Gordon, I love the change to the Gansey Gallery, it’s much easier to see individual works and there were two or three knitters I don’t remember seeing before.
    Great progress on the Claret, absolutely one of my faves!

    • Gordon

      Hi Lynne,

      Glad you like the changes, every now and then the archivist in me likes to tidy things up and organise them!

      I’ll let you in on a secret: Margaret doesn’t actually knit these shawls herself—she just summons her army of arachnid slaves, shows them the patterns, and then hundreds of tiny spiders swarm all over the table and in about three hours—voila! Yes, she’s the last of the Spider Whisperers, custodian of a secret handed down the generations; in fact all that stands between her and world domination is the thought of a stiff broom and a vacuum cleaner…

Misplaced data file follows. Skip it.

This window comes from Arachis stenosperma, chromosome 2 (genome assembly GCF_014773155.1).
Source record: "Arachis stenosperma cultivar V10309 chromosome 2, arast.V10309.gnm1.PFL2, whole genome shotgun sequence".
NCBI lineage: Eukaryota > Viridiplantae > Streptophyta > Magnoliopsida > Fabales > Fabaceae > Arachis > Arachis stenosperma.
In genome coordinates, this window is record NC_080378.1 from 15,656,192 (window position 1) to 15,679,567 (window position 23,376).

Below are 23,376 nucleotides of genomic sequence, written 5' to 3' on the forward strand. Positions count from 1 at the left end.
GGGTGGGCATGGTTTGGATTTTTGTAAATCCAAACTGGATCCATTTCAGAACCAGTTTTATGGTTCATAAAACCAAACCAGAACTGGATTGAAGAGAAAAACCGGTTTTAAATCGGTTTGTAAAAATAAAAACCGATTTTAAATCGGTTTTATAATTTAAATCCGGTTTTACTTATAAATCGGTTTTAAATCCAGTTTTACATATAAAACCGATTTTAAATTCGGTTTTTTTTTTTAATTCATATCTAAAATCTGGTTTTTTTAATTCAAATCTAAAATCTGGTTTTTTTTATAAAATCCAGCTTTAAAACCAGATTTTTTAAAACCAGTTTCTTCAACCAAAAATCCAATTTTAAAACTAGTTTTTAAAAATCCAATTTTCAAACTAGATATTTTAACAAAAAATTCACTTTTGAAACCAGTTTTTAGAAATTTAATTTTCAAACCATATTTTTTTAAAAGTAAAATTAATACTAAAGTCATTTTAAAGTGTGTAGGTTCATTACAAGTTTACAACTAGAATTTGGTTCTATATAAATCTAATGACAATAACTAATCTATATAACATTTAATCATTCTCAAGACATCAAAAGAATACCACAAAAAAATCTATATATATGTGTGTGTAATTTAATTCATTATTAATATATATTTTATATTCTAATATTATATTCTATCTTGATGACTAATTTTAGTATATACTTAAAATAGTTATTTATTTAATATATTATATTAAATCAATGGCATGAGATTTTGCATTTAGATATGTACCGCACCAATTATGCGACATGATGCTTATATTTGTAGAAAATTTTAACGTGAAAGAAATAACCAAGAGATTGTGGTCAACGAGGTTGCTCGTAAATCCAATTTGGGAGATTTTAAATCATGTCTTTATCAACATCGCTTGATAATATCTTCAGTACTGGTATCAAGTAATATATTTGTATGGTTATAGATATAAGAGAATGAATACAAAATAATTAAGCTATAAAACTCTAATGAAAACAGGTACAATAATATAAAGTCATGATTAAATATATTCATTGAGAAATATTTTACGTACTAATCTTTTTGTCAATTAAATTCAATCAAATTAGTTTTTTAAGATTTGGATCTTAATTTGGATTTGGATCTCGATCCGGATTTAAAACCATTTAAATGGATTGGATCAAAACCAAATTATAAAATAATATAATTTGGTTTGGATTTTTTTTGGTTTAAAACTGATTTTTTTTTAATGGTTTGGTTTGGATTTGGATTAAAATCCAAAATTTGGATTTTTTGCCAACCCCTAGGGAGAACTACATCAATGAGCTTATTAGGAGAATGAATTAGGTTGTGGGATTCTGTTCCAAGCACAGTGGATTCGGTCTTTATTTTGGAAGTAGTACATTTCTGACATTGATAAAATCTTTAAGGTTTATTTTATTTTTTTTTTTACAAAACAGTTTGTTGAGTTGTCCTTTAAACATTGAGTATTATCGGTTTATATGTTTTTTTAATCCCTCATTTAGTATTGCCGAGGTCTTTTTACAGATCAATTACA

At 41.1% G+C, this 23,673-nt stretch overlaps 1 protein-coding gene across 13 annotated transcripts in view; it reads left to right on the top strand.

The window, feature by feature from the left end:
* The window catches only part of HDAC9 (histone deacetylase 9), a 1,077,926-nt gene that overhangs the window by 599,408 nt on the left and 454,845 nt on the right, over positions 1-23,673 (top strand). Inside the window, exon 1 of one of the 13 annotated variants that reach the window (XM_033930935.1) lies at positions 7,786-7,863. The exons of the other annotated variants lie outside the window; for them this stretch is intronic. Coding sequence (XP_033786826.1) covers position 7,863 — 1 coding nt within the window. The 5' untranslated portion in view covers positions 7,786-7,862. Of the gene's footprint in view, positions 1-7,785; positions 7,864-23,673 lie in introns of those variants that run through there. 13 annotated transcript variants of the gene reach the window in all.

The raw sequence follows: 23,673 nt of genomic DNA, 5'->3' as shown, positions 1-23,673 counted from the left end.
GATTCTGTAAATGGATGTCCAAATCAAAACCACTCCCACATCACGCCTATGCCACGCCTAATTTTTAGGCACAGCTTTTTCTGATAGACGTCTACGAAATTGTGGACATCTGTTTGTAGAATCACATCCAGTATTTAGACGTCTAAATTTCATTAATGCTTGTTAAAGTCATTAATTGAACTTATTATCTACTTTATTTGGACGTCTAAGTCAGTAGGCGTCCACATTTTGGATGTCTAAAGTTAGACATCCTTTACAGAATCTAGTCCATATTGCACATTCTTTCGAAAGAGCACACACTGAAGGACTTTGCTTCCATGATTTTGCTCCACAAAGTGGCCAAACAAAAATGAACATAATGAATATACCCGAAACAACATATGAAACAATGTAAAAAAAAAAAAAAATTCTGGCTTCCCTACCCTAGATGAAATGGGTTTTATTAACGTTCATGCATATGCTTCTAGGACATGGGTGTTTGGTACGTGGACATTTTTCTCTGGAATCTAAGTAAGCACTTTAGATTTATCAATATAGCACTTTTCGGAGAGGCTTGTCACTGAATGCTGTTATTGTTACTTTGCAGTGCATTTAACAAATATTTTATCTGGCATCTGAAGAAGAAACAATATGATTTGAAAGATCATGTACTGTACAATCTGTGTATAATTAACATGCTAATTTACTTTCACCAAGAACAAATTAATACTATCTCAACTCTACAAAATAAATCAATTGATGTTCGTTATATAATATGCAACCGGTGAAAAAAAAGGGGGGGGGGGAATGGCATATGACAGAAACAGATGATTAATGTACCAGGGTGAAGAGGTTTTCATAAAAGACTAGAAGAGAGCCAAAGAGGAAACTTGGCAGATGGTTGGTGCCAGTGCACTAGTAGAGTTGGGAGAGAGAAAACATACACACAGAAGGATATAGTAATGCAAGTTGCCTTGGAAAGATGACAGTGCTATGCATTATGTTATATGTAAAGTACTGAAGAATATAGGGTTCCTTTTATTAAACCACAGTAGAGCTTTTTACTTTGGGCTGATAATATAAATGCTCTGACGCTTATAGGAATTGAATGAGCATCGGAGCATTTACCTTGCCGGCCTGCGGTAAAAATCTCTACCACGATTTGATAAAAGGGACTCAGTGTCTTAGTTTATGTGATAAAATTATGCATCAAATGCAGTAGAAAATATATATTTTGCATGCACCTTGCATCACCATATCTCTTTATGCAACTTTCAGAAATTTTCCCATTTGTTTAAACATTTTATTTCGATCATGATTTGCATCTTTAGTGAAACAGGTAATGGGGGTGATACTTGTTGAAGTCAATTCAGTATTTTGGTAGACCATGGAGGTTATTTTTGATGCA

• The color for this gansey is so rich.
    Margaret, your traditional lace knitting is superb.
    Knitting with cobweb is my ultimate favorite.
    I’m knitting a Sea Spray colored gansey and enjoy each stitch with the 5-ply…
    I am grateful to my friend, Julie, for directing me to your site.

    • Gordon

      Hi Maria, nice to hear from you and thanks. Sea spray is a lovely colour, and you can’t really go wrong with it, I think. Which pattern, if any, are you knitting, can I ask?

  • Jane

    Gansey looking really fine, love the pattern and colour. I see and understand the changes to the web site, we live in changing times! Margaret ‘s airy work is just magnificent, I particularly admire the four different patterns, so beautiful.

    I am reading Michael Pearson’s new edition with much pleasure. I read it in conjunction with Gladys’ great work and I am left in deep admiration of both.

    Weather good in South, bit mixed but pleasant and greenery everywhere. The birds have become shy, there must be nests hidden away all over the place. Political change has come, and nobody quite knows what to think….yet! Take care.